Now, I know a +1 seems small, but let’s think about it for a second.

Attack rolls are made with a d20. If we change the number a creature has to roll by 1, we’re lowering their chances of success by 5%. That much can make all the difference.

The same concept goes for saving throws, except instead of lowering another creature’s chance of success, we’re increasing our chance of making the save and protecting ourselves from some harmful effect.

An item like this is excellent for any character. We might have the instinct to put it on the weakest member of our party, but there’s actually a way we can be a bit more strategic

Since this impacts saving throws, we want to put this on the character who’s going to be making the most saving throws. In a balanced party, that’s a caster who uses concentration spells.

That’s right, concentration saves still get the bonus because this item says nothing about “caused by an enemy” or anything like that. 

Throw this on a squishy caster with a lot of concentration spells, and they’ll be able to avoid a decent bit of damage, make fewer concentration saves, and succeed on those saves more often.

Robe of Serpents

Wondrous item, uncommon (requires attunement)

A Robe of Serpents is a stylish silk garment that is popular among wealthy nobles and retired assassins. The robe is emblazoned with 1d4 + 3 stylized serpents, all brightly colored.

As a bonus action on your turn, you can transform one of the robe’s serpents into a giant poisonous snake.

The snake instantly falls from the robe, slithers into an unoccupied space next to you, and acts on your initiative count. The snake can tell friendly creatures from hostile ones and attacks the latter.

The snake disappears in a harmless puff of smoke after 1 hour when it drops to 0 hit points or when you dismiss it (no action required).

Once detached, a snake can’t return to the robe. When all of the robe’s snakes have detached, the robe becomes a nonmagical garment.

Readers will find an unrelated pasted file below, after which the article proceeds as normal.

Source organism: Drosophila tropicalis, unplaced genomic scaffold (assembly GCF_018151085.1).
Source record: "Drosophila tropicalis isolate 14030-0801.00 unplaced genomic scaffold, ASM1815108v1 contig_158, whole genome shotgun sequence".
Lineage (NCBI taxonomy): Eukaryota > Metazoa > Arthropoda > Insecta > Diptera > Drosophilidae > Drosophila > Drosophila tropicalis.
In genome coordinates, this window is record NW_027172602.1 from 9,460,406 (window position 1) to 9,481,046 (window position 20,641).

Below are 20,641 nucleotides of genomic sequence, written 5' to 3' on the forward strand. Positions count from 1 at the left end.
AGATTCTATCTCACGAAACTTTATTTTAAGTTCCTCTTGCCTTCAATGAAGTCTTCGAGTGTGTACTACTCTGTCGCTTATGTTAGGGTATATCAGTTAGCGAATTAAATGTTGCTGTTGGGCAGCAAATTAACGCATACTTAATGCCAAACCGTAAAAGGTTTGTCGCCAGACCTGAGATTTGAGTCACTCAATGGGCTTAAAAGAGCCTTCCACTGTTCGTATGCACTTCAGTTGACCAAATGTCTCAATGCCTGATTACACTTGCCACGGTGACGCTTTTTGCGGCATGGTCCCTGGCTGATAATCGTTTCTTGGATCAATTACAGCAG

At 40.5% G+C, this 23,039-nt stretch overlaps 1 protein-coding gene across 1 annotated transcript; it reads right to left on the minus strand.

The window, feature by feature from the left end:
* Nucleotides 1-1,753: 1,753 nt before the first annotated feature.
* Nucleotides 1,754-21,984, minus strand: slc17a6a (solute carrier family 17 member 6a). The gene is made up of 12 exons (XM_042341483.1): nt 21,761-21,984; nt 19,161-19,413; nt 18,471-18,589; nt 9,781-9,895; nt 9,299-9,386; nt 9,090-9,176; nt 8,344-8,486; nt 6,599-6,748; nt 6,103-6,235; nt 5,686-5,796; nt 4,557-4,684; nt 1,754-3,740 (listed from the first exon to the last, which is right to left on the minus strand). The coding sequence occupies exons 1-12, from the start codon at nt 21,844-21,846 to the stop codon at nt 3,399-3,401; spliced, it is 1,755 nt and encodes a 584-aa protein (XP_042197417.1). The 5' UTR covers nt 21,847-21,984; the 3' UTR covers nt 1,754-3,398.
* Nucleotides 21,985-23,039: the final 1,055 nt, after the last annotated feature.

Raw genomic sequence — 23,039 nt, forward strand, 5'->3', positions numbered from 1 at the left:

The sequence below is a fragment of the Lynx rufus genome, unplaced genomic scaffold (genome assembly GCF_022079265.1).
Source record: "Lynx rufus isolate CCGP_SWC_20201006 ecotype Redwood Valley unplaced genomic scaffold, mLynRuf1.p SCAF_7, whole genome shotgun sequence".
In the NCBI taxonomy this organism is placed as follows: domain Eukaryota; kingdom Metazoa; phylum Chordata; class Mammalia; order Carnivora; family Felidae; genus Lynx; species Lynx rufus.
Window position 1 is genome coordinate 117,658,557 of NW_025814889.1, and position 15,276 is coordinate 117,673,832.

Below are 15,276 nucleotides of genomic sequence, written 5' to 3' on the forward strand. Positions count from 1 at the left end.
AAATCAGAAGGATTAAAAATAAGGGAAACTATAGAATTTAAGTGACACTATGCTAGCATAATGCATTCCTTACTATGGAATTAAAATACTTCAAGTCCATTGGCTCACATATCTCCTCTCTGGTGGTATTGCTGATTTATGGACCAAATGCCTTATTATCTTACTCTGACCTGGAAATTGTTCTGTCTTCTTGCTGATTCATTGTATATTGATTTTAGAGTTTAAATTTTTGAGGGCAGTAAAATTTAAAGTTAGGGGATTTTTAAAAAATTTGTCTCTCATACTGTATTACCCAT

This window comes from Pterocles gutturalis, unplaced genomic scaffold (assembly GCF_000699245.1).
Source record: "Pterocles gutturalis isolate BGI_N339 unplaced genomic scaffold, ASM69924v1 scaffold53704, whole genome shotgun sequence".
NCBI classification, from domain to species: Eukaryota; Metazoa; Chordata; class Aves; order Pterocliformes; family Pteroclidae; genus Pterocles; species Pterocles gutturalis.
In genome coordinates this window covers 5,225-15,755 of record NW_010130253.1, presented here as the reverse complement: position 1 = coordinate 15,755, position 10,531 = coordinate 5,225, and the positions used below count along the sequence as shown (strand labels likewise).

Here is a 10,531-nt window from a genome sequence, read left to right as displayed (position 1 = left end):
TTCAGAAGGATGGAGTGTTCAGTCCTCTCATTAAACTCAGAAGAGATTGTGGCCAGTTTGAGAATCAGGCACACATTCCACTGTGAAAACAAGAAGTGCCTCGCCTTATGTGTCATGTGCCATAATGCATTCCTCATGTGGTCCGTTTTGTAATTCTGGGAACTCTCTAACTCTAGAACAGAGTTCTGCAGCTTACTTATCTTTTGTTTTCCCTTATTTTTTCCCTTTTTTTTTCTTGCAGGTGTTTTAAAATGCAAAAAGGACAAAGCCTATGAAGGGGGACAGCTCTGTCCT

This is a great item for a couple of reasons. First, it’s insanely cool, and everyone should have some sort of snake-making item at some point in a campaign.

Second, it allows you to increase your party’s efficiency in a few particularly awful combats.

Now, we’re not dealing with an evergreen item here. That is, this item has a few uses, and after that, it’s done. You won’t have some long-lasting effect like most of the items in this list.

That doesn’t make this useless though; it just means we need to treat it as a resource. Once we can do that though, this is such an easy item to operate.

If you’re dealing with a lot of enemies or a too-powerful threat, just use a quick bonus action, and let loose a giant snake (which, btw, is decently strong for a CR ¼ beast).

To me, the best part of this is that the snakes act on their own. One of the most annoying parts of items, abilities, and spells that conjure creatures is that we end up having to use part of our turn to command them.

Not so for a big snake. It simply attacks hostile creatures until an hour passes, it gets dismissed, or it dies.

When deciding whom to hand the item out to, it’s going to be easiest to just give it to someone with the least bonus-action abilities. After that, it really doesn’t matter, which is great.

This is an item that lets us spend a lot less time worrying about optimization and a lot more time killing bad guys.

Piwafwi (Cloak of Elvenkind)

Wondrous item, uncommon (requires attunement)

While you wear this cloak with its hood up, Wisdom (Perception) checks made to see you have disadvantage, and you have advantage on Dexterity (Stealth) checks made to hide, as the cloak’s color shifts to camouflage you.